As a salesperson, once you have your prospect’s attention, you need to make a clear, concise statement of the problems that you solve for customers. Think about what problems you can help the prospect solve. You need to customize your sales solution not only to your prospect’s industry, but also to that person’s self-interest.
Make your problem statement specific; specificity builds interest on the part of your prospect. Use the knowledge you gained in your research to use jargon or language that will resonate with the prospect.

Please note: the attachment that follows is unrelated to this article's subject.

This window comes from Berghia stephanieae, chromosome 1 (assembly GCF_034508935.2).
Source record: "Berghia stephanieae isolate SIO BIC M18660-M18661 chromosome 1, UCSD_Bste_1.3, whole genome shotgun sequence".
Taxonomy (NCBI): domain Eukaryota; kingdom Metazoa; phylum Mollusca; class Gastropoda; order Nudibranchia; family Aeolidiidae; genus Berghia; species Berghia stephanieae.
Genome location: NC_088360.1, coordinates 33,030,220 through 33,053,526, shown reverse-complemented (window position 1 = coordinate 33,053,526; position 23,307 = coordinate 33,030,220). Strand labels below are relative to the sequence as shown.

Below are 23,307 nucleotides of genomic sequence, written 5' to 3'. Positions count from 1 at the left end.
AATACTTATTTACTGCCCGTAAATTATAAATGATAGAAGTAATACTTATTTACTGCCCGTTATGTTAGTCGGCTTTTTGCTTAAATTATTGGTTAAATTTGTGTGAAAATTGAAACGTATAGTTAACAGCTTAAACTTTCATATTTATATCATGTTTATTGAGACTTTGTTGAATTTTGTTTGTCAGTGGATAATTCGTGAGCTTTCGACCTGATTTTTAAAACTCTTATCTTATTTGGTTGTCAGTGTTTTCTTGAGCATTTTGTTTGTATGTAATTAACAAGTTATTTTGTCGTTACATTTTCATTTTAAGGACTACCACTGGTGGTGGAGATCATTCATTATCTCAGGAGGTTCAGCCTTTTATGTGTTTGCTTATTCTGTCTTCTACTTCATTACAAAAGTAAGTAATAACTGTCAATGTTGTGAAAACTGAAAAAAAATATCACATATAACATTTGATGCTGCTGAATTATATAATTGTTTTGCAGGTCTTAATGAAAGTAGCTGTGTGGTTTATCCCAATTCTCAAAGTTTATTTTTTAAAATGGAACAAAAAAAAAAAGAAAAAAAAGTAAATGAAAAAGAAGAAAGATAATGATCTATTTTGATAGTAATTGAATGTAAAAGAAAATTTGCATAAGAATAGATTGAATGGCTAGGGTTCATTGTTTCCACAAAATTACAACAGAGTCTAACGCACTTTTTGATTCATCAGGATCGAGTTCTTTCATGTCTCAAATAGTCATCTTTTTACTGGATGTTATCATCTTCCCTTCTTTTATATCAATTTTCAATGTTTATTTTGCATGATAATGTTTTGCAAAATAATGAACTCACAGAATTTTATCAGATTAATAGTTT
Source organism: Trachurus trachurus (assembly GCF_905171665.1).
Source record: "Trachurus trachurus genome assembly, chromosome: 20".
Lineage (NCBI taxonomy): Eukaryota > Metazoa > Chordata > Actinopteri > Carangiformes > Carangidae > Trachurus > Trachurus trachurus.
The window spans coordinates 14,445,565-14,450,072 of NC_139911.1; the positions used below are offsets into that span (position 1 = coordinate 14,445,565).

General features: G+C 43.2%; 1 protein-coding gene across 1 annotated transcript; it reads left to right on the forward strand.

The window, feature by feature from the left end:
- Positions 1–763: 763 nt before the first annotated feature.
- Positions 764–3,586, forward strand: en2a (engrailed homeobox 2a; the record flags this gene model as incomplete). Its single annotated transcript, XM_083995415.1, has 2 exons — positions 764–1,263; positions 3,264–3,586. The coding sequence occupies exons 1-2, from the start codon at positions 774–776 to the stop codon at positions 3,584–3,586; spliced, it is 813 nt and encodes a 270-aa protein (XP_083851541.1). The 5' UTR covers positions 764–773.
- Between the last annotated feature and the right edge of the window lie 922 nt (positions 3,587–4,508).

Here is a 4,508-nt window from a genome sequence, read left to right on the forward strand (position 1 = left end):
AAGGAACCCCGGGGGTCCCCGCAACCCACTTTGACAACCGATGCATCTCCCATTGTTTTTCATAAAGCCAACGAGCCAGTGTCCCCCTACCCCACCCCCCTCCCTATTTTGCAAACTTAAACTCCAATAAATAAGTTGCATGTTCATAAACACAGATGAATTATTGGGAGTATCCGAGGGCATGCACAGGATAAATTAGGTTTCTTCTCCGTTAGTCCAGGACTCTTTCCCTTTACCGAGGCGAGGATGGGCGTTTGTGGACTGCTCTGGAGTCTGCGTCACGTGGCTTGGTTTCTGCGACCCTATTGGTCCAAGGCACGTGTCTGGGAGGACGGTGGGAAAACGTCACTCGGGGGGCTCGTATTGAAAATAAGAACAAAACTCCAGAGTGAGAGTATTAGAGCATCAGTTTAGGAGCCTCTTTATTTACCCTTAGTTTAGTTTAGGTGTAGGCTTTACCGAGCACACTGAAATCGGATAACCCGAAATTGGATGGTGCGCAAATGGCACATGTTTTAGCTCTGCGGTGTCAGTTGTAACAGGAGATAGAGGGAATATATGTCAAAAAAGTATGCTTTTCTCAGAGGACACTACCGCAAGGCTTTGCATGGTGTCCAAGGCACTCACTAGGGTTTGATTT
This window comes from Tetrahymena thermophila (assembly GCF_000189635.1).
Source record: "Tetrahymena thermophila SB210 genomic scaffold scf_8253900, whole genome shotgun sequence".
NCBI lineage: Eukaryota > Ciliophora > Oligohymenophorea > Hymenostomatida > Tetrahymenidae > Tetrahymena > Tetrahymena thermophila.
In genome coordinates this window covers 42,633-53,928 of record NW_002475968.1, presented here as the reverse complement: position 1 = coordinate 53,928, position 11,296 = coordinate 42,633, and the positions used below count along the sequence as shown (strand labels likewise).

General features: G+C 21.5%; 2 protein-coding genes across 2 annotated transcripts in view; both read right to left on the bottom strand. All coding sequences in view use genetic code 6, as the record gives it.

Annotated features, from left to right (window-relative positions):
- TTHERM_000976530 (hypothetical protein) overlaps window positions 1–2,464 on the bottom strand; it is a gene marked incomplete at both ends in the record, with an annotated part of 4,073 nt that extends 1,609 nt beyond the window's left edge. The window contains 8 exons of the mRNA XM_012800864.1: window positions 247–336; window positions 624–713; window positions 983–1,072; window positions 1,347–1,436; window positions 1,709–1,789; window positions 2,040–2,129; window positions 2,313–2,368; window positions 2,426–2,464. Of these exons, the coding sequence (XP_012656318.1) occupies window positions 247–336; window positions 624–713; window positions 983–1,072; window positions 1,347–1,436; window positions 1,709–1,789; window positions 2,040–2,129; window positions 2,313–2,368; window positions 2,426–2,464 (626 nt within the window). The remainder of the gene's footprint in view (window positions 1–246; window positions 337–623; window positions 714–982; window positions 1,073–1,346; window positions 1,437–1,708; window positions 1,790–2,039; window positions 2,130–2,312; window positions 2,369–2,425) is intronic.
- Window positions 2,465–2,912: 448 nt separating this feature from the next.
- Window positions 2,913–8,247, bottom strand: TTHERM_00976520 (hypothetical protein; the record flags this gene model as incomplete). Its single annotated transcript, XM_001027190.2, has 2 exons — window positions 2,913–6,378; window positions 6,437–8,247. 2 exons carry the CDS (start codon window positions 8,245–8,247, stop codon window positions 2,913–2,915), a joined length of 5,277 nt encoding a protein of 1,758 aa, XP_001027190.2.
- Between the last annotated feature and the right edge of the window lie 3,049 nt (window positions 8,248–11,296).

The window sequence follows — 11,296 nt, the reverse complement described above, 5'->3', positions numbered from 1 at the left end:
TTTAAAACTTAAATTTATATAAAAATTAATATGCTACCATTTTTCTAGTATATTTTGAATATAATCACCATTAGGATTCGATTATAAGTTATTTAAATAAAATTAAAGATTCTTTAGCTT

You must be clear and specific about the action you are asking for. What exactly do you want your prospect to do? You may want the potential customer to agree to a 20-minute appointment. If it’s an executive and you want the prospect to agree to a specific time for an appointment, you might say: “May I see you next Tuesday at 1:45?” Once you’ve obtained a commitment, stop talking: Get the appointment, say “thank you,” and hang up. Don’t talk past the sale.